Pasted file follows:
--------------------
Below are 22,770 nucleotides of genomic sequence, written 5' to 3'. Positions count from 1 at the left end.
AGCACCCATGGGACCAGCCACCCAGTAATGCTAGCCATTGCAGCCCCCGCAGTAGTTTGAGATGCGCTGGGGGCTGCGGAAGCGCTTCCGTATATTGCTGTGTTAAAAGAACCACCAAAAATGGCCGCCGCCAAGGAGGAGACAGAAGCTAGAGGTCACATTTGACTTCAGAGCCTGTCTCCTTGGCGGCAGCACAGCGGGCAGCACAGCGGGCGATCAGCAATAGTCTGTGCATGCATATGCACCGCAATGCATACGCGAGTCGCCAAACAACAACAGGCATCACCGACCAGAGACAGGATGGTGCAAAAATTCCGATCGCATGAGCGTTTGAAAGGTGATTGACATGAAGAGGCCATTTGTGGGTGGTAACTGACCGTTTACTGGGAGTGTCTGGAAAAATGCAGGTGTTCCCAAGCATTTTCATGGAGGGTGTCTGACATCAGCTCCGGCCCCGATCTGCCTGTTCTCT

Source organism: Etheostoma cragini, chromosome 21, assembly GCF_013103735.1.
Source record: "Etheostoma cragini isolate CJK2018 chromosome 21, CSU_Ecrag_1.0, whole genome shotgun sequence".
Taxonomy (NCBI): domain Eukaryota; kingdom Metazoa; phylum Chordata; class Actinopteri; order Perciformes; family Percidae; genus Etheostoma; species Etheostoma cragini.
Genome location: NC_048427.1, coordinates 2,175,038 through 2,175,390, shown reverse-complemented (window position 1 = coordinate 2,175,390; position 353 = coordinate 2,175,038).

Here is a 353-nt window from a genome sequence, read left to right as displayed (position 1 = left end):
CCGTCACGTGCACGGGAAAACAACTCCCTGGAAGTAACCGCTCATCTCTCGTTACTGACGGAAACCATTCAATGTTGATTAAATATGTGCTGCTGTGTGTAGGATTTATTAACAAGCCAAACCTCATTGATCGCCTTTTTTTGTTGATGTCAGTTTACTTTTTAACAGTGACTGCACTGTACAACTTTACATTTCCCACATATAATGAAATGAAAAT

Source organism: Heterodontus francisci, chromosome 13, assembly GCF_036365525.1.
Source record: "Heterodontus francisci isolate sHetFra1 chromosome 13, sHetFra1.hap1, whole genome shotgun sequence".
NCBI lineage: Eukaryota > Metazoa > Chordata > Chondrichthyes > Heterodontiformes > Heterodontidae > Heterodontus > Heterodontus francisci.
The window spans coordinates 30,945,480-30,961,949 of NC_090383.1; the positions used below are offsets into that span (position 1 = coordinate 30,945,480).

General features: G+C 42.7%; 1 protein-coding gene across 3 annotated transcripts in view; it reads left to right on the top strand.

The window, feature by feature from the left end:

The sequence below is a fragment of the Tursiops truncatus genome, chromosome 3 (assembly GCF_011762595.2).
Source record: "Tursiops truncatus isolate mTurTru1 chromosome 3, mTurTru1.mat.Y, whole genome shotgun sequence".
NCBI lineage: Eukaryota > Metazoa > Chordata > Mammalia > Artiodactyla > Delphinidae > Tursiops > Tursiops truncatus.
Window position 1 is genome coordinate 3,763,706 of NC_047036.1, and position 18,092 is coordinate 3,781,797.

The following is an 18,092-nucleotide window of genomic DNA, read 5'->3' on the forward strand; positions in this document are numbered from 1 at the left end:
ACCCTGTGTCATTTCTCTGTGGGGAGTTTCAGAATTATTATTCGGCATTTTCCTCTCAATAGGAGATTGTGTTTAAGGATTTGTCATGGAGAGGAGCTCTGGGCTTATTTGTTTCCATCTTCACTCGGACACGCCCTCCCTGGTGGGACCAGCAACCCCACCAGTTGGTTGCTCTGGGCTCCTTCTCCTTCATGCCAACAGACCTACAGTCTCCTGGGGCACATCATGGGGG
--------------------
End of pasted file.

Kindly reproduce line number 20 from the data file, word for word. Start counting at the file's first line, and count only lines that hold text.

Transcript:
ACCCTGTGTCATTTCTCTGTGGGGAGTTTCAGAATTATTATTCGGCATTTTCCTCTCAATAGGAGATTGTGTTTAAGGATTTGTCATGGAGAGGAGCTCTGGGCTTATTTGTTTCCATCTTCACTCGGACACGCCCTCCCTGGTGGGACCAGCAACCCCACCAGTTGGTTGCTCTGGGCTCCTTCTCCTTCATGCCAACAGACCTACAGTCTCCTGGGGCACATCATGGGGG